Peggy’s Cove is a working fishing village and the small harbor looked like it was all business.


There was a restroom building at the VIC, which was much appreciated.  In the VIC, we were studying a map on the wall and one of the staff came over to offer assistance.  She was great.  By the time we left we had maps and brochures and lots of suggestions based on local knowledge.


Linda at the Peggy’s Cove lighthouse, proof that we were there.

The Lighthouse was nice, but not unusually unique or impressive.  The setting, however, was spectacular (a word I probably use too often, but the other choices are “amazing” and “awesome,” so …) and probably the reason it’s the most photographed site in Atlantic Canada.



We did not quite feel that vibe, but perhaps we would have on a nicer weather day with blue skies and puffy clouds, or during a sunrise or sunset (the guidebook says to visit before 9 AM or after 5 PM to avoid the crowds), or during a storm with angry clouds and waves crashing against the shore.  The site certainly had the potential for all of that.

This guy strolled onto the rocks in full regalia carrying a wooden case.  I guessed, correctly, that it contained a bagpipe.  He put out a tip jar, and played for the crowd.  We saw this a few times in Nova Scotia, and never tired of it.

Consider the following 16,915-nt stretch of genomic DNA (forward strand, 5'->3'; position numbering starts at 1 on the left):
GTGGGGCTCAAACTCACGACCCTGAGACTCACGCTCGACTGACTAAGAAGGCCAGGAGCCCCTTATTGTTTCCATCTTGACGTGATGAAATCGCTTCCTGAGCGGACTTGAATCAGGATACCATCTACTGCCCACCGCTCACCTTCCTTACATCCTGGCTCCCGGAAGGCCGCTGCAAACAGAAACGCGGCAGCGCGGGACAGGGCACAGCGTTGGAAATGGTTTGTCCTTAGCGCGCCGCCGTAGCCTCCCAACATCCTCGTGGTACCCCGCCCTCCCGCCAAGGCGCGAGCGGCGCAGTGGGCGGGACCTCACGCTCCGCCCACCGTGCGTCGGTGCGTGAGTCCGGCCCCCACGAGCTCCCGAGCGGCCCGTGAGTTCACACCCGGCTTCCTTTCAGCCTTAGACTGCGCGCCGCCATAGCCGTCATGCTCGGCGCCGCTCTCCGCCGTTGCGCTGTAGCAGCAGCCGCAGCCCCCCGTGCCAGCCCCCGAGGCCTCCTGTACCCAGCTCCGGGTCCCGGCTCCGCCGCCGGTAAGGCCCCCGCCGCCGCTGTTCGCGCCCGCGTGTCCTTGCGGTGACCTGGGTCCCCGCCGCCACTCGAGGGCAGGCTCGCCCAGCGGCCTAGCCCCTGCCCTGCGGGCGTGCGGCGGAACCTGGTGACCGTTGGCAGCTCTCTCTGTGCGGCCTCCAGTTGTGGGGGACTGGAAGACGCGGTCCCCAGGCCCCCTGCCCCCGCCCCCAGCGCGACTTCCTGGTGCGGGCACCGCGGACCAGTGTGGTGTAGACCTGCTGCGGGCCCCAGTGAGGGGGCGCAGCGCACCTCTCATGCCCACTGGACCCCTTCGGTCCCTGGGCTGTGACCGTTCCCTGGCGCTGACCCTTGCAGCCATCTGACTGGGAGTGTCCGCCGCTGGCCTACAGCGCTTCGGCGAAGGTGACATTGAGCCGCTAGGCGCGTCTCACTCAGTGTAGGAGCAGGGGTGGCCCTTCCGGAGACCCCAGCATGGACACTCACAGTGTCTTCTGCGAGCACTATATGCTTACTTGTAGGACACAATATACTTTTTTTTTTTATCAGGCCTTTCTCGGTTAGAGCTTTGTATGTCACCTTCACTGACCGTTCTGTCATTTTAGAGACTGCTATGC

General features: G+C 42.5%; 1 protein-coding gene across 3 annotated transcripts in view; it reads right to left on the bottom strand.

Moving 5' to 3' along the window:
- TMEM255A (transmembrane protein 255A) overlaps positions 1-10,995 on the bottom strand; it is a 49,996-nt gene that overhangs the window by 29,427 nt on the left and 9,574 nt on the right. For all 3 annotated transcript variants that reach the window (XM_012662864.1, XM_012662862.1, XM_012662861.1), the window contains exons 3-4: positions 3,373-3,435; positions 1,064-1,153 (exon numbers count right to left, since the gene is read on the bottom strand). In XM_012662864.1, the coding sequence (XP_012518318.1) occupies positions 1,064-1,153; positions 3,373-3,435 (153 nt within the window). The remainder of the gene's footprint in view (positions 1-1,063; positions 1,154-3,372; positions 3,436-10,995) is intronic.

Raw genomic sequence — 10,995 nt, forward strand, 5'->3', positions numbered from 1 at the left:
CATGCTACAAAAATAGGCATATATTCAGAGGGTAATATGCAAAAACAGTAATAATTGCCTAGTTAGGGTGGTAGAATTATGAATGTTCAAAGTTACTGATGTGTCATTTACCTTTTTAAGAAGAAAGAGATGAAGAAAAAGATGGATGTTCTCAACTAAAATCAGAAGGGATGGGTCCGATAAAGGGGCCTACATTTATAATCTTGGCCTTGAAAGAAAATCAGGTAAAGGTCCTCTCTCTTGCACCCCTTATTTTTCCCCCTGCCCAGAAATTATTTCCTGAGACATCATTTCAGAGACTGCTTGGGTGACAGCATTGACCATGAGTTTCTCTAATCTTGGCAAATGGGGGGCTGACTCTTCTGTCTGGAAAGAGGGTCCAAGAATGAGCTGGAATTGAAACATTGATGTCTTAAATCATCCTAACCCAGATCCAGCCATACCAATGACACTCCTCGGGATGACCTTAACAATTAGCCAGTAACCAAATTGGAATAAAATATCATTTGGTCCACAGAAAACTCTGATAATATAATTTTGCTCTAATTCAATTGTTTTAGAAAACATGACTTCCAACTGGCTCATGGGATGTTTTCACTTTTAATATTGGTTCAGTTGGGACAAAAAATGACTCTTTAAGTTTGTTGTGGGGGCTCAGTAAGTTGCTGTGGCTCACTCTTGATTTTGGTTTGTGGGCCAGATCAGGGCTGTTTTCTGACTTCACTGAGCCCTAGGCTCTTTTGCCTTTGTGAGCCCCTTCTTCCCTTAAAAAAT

We were, of course, still in “New Scotland,” so we were not surprised when a distinguished looking gentleman walked out onto the rocks, got out his bagpipes, and started playing for anyone who cared to listen.  Not like it was a choice; when bagpipes are playing, you are going to hear them.  But that was not a problem for us.  We love hearing bagpipes, and we love that the players, at least in this part of Canada,     always wear appropriate/correct Scottish Highlander clothing when doing so.






Part of the reason Peggy’s Cove is so beautiful, and so dangerous.


Part of the beauty of Peggy’s Cove Lighthouse is that the rocky headland on which sits is completely open down to the ocean.  There are no fences, ropes, or barricades to prevent slips and falls.  Other than an observation platform by the Sou’wester restaurant, and a short concrete path onto the rocks, the site is potentially dangerous for the inattentive and foolish.



Post cards, of course, always show places like this with deep blue skies or stunning sunsets, but the reality is that this place faces the North Atlantic Ocean, and experiences many types of weather.  Overcast is just one of those types, and it always sets its own mood, which is what I tried to capture.

A view across Mahone Bay as we approached the village, with the three church spires clearly visible.